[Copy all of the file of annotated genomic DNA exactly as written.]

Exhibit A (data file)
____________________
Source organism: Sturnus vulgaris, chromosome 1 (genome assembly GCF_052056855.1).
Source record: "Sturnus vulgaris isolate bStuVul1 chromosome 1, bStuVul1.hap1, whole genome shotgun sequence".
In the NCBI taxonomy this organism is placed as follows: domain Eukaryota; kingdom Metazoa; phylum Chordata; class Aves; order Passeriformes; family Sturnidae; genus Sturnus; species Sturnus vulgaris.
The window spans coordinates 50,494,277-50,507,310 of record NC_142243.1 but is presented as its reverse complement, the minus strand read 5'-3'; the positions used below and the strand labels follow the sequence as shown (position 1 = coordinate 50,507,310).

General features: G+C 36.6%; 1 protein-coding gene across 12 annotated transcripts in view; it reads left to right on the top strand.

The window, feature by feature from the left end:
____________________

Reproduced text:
Source organism: Sturnus vulgaris, chromosome 1 (genome assembly GCF_052056855.1).
Source record: "Sturnus vulgaris isolate bStuVul1 chromosome 1, bStuVul1.hap1, whole genome shotgun sequence".
In the NCBI taxonomy this organism is placed as follows: domain Eukaryota; kingdom Metazoa; phylum Chordata; class Aves; order Passeriformes; family Sturnidae; genus Sturnus; species Sturnus vulgaris.
The window spans coordinates 50,494,277-50,507,310 of record NC_142243.1 but is presented as its reverse complement, the minus strand read 5'-3'; the positions used below and the strand labels follow the sequence as shown (position 1 = coordinate 50,507,310).

General features: G+C 36.6%; 1 protein-coding gene across 12 annotated transcripts in view; it reads left to right on the top strand.

The window, feature by feature from the left end: